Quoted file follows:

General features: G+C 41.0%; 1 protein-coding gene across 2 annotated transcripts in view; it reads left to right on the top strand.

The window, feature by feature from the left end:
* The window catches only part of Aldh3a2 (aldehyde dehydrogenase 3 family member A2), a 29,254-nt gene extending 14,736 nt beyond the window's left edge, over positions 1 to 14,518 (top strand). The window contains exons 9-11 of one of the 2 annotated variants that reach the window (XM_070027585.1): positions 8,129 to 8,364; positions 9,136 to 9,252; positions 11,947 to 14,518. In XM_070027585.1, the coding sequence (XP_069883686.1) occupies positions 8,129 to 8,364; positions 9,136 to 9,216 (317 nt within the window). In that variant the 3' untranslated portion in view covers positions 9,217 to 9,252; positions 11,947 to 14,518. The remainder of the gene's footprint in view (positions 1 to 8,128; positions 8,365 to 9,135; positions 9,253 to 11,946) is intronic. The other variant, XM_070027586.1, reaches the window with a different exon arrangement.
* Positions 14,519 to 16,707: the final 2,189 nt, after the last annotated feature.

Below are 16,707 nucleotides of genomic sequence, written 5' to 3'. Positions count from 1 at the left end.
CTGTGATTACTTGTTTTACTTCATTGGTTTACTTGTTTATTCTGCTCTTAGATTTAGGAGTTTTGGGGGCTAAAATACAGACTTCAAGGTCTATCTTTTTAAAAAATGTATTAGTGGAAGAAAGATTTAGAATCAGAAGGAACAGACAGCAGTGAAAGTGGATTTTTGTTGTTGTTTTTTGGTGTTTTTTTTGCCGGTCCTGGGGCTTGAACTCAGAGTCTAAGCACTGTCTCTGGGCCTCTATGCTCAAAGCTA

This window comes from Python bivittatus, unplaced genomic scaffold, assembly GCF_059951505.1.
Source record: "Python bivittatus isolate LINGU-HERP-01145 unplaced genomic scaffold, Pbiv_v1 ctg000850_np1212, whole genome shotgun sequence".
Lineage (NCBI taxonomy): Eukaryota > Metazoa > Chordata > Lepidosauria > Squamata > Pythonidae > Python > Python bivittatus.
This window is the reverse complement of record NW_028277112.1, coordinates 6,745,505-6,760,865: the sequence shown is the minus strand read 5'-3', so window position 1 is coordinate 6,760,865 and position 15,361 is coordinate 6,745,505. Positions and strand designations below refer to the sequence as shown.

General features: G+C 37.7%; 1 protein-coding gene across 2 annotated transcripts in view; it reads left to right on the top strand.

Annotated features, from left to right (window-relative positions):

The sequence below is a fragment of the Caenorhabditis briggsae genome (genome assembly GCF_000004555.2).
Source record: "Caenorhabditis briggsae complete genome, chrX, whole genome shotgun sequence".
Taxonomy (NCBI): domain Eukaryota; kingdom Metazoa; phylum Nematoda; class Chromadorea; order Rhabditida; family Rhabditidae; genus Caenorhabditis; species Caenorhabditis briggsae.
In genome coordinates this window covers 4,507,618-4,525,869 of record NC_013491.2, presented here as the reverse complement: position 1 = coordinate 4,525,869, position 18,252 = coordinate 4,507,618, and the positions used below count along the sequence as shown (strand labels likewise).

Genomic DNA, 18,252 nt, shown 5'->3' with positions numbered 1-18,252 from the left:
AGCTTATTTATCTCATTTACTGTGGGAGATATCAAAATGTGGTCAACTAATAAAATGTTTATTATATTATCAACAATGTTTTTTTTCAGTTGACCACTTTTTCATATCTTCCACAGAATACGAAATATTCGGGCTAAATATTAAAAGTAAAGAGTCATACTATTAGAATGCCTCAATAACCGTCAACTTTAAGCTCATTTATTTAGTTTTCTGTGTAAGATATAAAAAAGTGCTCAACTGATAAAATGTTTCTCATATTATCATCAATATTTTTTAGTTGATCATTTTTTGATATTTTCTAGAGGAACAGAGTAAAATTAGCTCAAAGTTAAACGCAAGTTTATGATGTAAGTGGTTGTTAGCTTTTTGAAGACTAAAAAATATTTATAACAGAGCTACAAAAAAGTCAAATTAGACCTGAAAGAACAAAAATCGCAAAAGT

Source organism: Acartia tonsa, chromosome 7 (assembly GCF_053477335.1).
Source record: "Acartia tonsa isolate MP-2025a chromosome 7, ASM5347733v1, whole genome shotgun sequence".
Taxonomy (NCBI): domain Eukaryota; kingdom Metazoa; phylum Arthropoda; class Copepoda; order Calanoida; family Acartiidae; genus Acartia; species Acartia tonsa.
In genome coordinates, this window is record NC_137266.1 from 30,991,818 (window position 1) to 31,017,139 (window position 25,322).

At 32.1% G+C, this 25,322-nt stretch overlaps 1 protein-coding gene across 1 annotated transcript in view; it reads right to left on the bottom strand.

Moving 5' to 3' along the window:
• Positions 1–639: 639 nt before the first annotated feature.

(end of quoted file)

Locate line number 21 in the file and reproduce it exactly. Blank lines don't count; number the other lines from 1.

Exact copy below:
Taxonomy (NCBI): domain Eukaryota; kingdom Metazoa; phylum Arthropoda; class Copepoda; order Calanoida; family Acartiidae; genus Acartia; species Acartia tonsa.